Archive for the ‘italy retractions’ Category
Should scientific misconduct be handled by the police? It’s fraud week at Nature and Nature Medicine
Those are three highlights from a number of pieces that have appeared in Nature and Nature Medicine in the past few weeks. Not surprisingly, there are common threads, so join us as we follow the bouncing ball. Read the rest of this entry »
The retraction notice for the paper, “Drugs in development for treatment of patients with cancer-related anorexia and cachexia syndrome,” fairly bristles with indignation: Read the rest of this entry »
Last week, we reported that some of the authors of a 2010 paper in the BMJ claiming to have identified Henry IV’s head thought the study should be retracted based on new evidence. Some of the other authors have now responded to that call for retraction, which appeared on the BMJ’s site alongside the paper.
Philippe Charlier, the corresponding author of the original paper, and five of the original paper’s 15 co-authors conclude after reviewing the evidence that
The BMJ is well-known for its annual Christmas issue, which New York Times medical correspondent Lawrence Altman calls
a lighter and sometimes brighter side of medicine, publishing unusual articles that vary from simply amusing to bizarre to creative or potentially important.
The 2010 issue was no exception, featuring a paper called “Multidisciplinary medical identification of a French king’s head (Henri IV)” in which: Read the rest of this entry »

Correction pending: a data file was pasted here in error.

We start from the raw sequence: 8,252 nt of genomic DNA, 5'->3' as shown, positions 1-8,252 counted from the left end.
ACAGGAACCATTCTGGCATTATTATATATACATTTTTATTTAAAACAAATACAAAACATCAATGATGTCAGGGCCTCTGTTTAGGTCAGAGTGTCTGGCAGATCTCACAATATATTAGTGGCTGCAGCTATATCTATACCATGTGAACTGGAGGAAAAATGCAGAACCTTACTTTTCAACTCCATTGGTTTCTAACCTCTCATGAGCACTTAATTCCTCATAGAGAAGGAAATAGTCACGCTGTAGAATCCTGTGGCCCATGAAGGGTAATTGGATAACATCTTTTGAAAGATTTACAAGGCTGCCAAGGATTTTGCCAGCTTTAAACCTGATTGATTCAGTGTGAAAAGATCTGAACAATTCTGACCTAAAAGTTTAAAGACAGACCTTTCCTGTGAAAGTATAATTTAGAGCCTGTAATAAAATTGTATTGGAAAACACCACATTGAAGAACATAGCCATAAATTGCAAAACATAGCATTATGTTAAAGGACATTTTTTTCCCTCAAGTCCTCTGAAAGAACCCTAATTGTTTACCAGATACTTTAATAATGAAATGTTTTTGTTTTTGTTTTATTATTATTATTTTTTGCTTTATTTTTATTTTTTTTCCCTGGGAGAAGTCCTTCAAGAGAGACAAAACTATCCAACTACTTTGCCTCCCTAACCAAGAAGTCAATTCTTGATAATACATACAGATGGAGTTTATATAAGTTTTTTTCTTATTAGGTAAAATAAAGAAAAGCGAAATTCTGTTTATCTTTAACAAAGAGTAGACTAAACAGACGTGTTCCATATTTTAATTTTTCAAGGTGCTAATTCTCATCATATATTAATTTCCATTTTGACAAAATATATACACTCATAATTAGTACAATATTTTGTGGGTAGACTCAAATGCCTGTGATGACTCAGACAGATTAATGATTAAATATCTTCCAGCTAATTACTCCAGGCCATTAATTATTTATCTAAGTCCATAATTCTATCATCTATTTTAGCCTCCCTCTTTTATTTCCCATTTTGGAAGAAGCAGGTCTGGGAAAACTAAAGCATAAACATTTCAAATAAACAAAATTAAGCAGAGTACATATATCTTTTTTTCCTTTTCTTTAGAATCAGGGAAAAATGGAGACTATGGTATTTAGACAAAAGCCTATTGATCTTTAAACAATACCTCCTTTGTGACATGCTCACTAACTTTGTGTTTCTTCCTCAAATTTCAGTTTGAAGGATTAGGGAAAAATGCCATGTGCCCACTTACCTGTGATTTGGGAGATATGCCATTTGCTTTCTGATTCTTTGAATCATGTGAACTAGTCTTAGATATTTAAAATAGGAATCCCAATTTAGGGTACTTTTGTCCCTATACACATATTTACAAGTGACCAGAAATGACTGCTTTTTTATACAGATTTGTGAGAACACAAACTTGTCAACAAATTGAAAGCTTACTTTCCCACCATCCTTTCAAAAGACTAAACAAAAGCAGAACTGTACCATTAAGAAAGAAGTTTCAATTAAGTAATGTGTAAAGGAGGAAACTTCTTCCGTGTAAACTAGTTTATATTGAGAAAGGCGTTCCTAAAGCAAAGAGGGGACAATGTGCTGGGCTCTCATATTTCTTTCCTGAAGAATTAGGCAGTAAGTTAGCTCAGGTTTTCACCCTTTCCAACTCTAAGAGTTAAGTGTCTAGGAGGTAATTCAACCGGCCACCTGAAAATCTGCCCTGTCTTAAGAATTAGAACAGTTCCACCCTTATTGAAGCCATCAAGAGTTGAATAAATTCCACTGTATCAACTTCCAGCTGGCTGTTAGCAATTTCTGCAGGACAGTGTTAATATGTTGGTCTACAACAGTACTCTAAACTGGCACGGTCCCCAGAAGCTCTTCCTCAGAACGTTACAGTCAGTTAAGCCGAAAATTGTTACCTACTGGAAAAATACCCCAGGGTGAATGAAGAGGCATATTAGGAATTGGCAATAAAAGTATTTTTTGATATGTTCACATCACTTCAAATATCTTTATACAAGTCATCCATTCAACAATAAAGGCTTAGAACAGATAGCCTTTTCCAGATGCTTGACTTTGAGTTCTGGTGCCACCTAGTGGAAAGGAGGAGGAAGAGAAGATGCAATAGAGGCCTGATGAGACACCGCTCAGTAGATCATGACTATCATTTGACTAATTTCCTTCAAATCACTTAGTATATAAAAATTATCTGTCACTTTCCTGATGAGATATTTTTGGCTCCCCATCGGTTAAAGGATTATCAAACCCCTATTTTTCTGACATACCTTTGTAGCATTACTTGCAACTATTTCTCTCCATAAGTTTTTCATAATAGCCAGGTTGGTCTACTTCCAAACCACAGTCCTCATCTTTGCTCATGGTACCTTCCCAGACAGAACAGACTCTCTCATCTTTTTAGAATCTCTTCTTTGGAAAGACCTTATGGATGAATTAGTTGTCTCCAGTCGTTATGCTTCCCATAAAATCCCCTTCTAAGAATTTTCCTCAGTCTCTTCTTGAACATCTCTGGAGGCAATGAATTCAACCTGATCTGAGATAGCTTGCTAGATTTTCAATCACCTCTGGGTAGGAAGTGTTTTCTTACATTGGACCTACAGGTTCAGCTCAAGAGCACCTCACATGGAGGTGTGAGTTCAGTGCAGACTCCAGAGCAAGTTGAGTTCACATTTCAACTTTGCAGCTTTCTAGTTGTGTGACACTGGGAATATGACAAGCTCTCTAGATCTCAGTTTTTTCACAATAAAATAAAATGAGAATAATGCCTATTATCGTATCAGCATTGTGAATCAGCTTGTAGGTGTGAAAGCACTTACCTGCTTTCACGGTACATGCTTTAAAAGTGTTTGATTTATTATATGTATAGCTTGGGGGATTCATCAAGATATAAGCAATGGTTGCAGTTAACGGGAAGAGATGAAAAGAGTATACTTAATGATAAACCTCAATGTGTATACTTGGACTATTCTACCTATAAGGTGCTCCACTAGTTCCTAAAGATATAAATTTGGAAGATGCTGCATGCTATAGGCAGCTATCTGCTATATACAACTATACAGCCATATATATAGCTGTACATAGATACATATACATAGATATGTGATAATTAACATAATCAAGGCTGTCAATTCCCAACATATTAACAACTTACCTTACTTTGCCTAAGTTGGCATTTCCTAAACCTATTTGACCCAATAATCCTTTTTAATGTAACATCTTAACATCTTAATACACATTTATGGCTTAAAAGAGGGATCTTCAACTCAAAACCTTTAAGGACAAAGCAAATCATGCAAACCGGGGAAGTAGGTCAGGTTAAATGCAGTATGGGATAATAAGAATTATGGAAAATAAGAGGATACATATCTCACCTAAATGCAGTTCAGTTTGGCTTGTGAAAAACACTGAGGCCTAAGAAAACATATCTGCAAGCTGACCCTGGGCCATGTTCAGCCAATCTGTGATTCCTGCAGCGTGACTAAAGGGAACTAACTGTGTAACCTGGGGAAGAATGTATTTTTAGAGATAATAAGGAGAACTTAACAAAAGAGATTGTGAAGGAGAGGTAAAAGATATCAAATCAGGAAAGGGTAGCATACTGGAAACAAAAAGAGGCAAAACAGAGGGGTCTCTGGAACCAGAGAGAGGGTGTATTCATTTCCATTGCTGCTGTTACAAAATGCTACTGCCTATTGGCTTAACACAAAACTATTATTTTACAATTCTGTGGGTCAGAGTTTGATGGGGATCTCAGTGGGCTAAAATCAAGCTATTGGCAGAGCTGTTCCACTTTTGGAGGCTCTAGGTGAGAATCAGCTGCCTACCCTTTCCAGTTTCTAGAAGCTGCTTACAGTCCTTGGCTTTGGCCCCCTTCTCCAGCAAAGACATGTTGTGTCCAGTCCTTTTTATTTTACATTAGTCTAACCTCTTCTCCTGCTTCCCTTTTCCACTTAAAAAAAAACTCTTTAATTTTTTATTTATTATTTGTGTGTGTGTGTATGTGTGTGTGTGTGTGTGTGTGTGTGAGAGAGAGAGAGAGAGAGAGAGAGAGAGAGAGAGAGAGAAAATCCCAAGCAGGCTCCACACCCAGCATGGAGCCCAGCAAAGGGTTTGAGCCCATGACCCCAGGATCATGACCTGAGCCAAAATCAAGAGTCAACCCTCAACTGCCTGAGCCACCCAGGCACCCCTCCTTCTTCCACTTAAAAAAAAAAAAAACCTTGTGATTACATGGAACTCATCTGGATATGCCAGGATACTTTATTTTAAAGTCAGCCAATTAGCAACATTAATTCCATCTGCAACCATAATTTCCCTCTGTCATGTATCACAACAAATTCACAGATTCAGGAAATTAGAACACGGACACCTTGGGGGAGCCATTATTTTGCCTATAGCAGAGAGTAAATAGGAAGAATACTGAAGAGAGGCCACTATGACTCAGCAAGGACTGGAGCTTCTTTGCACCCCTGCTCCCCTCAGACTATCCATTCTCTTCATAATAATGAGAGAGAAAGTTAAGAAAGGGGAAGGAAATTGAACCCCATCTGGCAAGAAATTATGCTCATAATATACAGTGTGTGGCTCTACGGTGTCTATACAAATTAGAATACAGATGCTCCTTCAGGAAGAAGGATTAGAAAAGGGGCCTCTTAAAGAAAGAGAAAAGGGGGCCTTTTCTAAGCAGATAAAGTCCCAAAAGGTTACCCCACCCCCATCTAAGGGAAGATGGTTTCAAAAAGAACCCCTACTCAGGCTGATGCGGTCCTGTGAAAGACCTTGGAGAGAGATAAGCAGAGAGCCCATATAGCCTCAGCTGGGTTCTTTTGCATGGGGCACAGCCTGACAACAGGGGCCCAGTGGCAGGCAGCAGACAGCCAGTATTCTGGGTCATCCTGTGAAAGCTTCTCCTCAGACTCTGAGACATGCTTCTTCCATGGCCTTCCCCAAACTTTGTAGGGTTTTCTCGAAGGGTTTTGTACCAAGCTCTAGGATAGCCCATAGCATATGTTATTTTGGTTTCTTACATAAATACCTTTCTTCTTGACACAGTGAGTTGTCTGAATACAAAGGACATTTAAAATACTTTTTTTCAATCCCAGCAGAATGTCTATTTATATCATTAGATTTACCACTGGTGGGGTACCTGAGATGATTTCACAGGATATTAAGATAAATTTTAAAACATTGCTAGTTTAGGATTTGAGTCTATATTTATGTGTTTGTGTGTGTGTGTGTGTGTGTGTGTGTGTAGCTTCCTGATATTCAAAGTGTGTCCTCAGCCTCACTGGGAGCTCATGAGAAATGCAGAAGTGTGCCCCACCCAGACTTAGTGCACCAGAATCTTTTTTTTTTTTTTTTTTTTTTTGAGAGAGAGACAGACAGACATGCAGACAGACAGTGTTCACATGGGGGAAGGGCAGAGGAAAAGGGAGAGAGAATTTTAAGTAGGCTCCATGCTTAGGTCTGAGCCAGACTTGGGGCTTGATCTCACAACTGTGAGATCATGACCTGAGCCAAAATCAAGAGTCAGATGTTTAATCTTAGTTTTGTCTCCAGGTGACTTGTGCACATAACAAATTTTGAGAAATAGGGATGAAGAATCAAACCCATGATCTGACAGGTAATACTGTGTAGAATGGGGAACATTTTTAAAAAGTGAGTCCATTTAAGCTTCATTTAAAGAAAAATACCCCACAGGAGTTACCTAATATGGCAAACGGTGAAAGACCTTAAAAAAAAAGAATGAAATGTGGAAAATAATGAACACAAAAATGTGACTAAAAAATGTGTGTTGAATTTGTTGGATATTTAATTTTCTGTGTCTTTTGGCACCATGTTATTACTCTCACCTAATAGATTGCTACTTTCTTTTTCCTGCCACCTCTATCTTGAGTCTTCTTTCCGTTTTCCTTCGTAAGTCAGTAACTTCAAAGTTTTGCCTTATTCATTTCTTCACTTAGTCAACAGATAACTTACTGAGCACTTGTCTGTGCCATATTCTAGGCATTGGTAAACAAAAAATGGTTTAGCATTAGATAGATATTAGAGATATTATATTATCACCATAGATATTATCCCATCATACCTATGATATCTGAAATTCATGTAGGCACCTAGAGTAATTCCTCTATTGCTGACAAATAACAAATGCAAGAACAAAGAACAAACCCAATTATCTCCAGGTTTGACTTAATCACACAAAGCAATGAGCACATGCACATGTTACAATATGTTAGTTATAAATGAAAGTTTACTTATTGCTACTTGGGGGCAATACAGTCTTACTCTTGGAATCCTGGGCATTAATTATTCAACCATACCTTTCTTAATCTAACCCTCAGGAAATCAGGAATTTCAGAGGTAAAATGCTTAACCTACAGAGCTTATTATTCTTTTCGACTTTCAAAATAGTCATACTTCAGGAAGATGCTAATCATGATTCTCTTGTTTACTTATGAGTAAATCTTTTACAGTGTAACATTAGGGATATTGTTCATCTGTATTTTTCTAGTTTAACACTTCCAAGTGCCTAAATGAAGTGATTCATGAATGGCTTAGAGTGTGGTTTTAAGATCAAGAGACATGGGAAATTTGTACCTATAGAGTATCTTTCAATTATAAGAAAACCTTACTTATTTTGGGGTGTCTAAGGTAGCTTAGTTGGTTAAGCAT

A leading Neapolitan cancer researcher is under criminal investigation for fraud, the Italian press is reporting.
Although we have only rough translations of the story, it seems the researcher, Alfredo Fusco, of the National Council of Research’s Institute of Experimental Endocrinology and Oncology, has been accused of manipulating images in published studies and to strengthen the case for grants from the Italian Association for Cancer Research (AIRC).
The case covers eight papers published between 2001 and 2012, according to the media reports. We don’t know the specifics of the eight articles, nor why none appears yet to have been retracted. In our experience, the criminal inquiries usually follow the expose of scientific misconduct, not the other way around.
Fusco’s work is highly cited, with some 50 papers cited at least 100 times, according to Thomson Scientific’s Web of Knowledge.
According to the institute’s website: Read the rest of this entry »
The article, in Heart, comes from a group of prominent researchers in Italy who have been arrested for possibly failing to adequately consent their patients, among other potential misdeeds.
According to Husten, the 2010 article in question, “A randomised trial of target-vessel versus multi-vessel revascularisation in ST-elevation myocardial infarction: major adverse cardiac events during long-term follow-up,” by Maria Grazia Modena (a past president of the Italian Society of Cardiology) and colleagues, may have been grossly misrepresented to the journal. Read the rest of this entry »
The 2012 paper, “A contribution to the Ichneumoninae fauna of Sicily (Hymenoptera Ichneumonidae,” was written by Matthias Riedel and Salvatore Tomarchio, and deals with the so-called ichneumon wasps (or flies), a family with some 60,000 member species worldwide and one that, as this Wikipedia entry notes, caught the particular attention of Charles Darwin: Read the rest of this entry »
If so, today is your lucky day. You can plunk down your hard-earned cash for a chance to read a retraction notice in Clinical Gerontologist that resulted from a goof by its publisher, Taylor & Francis.